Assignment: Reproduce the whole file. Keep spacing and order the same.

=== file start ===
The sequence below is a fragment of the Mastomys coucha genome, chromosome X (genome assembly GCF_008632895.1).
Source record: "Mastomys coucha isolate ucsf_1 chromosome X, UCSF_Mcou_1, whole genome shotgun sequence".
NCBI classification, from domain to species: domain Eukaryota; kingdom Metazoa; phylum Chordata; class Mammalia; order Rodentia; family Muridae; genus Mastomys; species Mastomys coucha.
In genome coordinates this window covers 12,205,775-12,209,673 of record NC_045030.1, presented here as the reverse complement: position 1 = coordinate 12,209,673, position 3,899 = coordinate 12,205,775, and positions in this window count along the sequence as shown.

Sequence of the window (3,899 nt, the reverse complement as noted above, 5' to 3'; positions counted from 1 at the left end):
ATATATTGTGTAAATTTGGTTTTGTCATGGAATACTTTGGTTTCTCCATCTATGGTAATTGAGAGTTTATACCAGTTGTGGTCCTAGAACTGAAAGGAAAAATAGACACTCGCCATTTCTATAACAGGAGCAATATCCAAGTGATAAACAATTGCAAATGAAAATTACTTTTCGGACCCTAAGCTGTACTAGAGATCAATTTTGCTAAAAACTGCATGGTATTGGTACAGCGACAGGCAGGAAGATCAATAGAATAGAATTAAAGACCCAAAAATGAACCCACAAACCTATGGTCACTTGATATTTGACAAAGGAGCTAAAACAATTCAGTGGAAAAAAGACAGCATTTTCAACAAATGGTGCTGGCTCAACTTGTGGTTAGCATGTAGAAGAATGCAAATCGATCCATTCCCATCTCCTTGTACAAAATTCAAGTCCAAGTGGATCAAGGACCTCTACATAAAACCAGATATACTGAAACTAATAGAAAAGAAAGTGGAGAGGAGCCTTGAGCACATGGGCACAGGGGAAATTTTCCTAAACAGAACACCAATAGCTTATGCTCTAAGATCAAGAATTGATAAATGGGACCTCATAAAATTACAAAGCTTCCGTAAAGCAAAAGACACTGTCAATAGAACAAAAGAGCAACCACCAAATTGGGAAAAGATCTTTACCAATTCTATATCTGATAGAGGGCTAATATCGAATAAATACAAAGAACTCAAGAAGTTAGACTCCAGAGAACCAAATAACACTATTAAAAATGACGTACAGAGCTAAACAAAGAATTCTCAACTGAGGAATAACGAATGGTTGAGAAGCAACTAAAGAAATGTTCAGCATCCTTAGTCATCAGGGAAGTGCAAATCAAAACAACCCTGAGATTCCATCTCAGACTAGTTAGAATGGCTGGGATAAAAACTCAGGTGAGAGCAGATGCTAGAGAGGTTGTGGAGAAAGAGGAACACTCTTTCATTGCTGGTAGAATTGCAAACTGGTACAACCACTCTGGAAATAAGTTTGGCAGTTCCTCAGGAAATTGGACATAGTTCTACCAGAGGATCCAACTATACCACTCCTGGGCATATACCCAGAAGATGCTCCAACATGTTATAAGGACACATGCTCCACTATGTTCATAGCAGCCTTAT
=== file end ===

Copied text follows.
The sequence below is a fragment of the Mastomys coucha genome, chromosome X (genome assembly GCF_008632895.1).
Source record: "Mastomys coucha isolate ucsf_1 chromosome X, UCSF_Mcou_1, whole genome shotgun sequence".
NCBI classification, from domain to species: domain Eukaryota; kingdom Metazoa; phylum Chordata; class Mammalia; order Rodentia; family Muridae; genus Mastomys; species Mastomys coucha.
In genome coordinates this window covers 12,205,775-12,209,673 of record NC_045030.1, presented here as the reverse complement: position 1 = coordinate 12,209,673, position 3,899 = coordinate 12,205,775, and positions in this window count along the sequence as shown.

Sequence of the window (3,899 nt, the reverse complement as noted above, 5' to 3'; positions counted from 1 at the left end):
ATATATTGTGTAAATTTGGTTTTGTCATGGAATACTTTGGTTTCTCCATCTATGGTAATTGAGAGTTTATACCAGTTGTGGTCCTAGAACTGAAAGGAAAAATAGACACTCGCCATTTCTATAACAGGAGCAATATCCAAGTGATAAACAATTGCAAATGAAAATTACTTTTCGGACCCTAAGCTGTACTAGAGATCAATTTTGCTAAAAACTGCATGGTATTGGTACAGCGACAGGCAGGAAGATCAATAGAATAGAATTAAAGACCCAAAAATGAACCCACAAACCTATGGTCACTTGATATTTGACAAAGGAGCTAAAACAATTCAGTGGAAAAAAGACAGCATTTTCAACAAATGGTGCTGGCTCAACTTGTGGTTAGCATGTAGAAGAATGCAAATCGATCCATTCCCATCTCCTTGTACAAAATTCAAGTCCAAGTGGATCAAGGACCTCTACATAAAACCAGATATACTGAAACTAATAGAAAAGAAAGTGGAGAGGAGCCTTGAGCACATGGGCACAGGGGAAATTTTCCTAAACAGAACACCAATAGCTTATGCTCTAAGATCAAGAATTGATAAATGGGACCTCATAAAATTACAAAGCTTCCGTAAAGCAAAAGACACTGTCAATAGAACAAAAGAGCAACCACCAAATTGGGAAAAGATCTTTACCAATTCTATATCTGATAGAGGGCTAATATCGAATAAATACAAAGAACTCAAGAAGTTAGACTCCAGAGAACCAAATAACACTATTAAAAATGACGTACAGAGCTAAACAAAGAATTCTCAACTGAGGAATAACGAATGGTTGAGAAGCAACTAAAGAAATGTTCAGCATCCTTAGTCATCAGGGAAGTGCAAATCAAAACAACCCTGAGATTCCATCTCAGACTAGTTAGAATGGCTGGGATAAAAACTCAGGTGAGAGCAGATGCTAGAGAGGTTGTGGAGAAAGAGGAACACTCTTTCATTGCTGGTAGAATTGCAAACTGGTACAACCACTCTGGAAATAAGTTTGGCAGTTCCTCAGGAAATTGGACATAGTTCTACCAGAGGATCCAACTATACCACTCCTGGGCATATACCCAGAAGATGCTCCAACATGTTATAAGGACACATGCTCCACTATGTTCATAGCAGCCTTAT